The comments sections of news articles can be some of the most enlightening places on the internet (provided you stay off hard news comment sections). A comment from the article "Why Does This Couch from West Elm Suck So Much?" reads "There should be classes on what makes good furniture." Another one from the Buzzfeed article "How One Generation Changed the Way We Think About Furniture" says, "Ok, so then where do I buy furniture that doesn't fall apart? Like, for real and not for image purposes?"
There seems to be a great information gap in how to buy furniture. Millennials want to learn about what makes good furniture. They want pieces that stand up against time like the pieces their parents owned. While not all Millennials are ready for price points above IKEA or Wayfair (many are still in grad school or haven't moved from an entry level position just yet), others are dying for someone to tell them what makes furniture high quality and where they can buy it.
Furniture retailers and interior designers: This is your call-to-action. Your audience is hungry for information. Now it's up to you to provide it. If you're blogging (and if you're not, read this first), use your furniture blog to share your expertise.
Here are five topics to get you started.
You've probably heard the term, "fast fashion," which refers to cheaply produced fashion that is ultimately made to break after a few wears and sold at a very low price. Manufacturers save money by producing cheap clothing, and they make more money because buyers have to keep purchasing new clothing from them to replace the pieces that wear out.
Fast furniture is the new buzzword, and it refers to cheap furniture mainly sold at IKEA, Target, Walmart and online retailers: cheaply made, quick to break. The business model is the same: produce the cheapest furniture possible that will break and force the consumer to buy from them again.
Regardless of the industry's feelings on fast furniture, it's a reality, and it does have a place. College students and recent grads, for example, have no budget for furniture, so fast furniture makes sense. As this study shows, Millennials are also more likely to move across state lines for jobs and school. They don't have the budget to hire professional movers, so why spend money on furniture that may be lost or damaged in a move?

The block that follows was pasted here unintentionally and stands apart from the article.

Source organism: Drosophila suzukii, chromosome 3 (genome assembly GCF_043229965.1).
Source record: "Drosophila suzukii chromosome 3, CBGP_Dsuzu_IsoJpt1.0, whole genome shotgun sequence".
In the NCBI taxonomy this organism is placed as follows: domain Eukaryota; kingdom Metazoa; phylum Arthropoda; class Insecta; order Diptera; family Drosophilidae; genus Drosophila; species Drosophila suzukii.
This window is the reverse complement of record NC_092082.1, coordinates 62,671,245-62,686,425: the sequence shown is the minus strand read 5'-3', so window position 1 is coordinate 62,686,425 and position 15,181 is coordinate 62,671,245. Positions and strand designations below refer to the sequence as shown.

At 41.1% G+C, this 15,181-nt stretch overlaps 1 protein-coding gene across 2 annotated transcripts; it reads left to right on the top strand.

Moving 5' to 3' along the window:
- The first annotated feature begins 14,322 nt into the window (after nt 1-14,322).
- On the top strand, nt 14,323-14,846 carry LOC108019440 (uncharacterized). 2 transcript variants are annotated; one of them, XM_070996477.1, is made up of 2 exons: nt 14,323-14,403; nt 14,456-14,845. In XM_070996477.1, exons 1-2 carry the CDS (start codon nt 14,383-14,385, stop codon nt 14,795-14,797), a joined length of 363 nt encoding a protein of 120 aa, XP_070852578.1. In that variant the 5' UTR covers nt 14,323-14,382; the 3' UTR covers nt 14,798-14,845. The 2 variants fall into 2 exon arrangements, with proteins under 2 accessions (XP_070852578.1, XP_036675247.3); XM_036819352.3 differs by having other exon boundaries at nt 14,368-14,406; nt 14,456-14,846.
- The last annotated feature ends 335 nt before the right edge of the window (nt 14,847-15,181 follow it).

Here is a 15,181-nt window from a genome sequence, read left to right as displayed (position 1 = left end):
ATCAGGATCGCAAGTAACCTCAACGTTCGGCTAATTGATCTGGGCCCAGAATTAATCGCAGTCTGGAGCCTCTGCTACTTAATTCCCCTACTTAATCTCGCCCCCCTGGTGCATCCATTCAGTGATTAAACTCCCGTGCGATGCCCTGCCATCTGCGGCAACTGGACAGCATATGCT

But it's easy to fall into a rut, and even some seemingly lasting furniture, just isn't made to last. Last February, The Awl writer Anna Hezel sounded off on West Elm's Peggy couch — a $1,200 couch that began falling apart within weeks of ownership. At 28, Hezel has never purchased expensive furniture before, and $1,200 seemed like a fair price point to get a good piece of furniture. She was distraught, to say the least, when West Elm employees informed her that Peggy was only meant to last one to three years.
Millennials can't always spot fast furniture, especially when price points are a little higher. In your blog, identify fast furniture to your audience and acknowledge its place. Discuss why and how it is cheaply made and why the furniture is not sustainable in the long run. Compare prices and quality over time and show how a good investment will save money.
Dos and Don't of Furniture Shopping
The classic Dos and Don'ts list are quick reads and easy to put together. Furniture blog readers like them for their straight-forward information: do this, don't do that. For shoppers with little experience buying furniture, a Dos and Don'ts list can be a great starting point.
One way to do this piece is to frame it through how you imagine customers should shop for furniture. You might start with "Do take measurements of your space" and "Don't forget to measure the doors into the room(s) you're buying furniture for." Move the article through the sales process, offering easy tips such as "Do test sit on every couch/chair before buying" and "Don't be afraid to ask questions."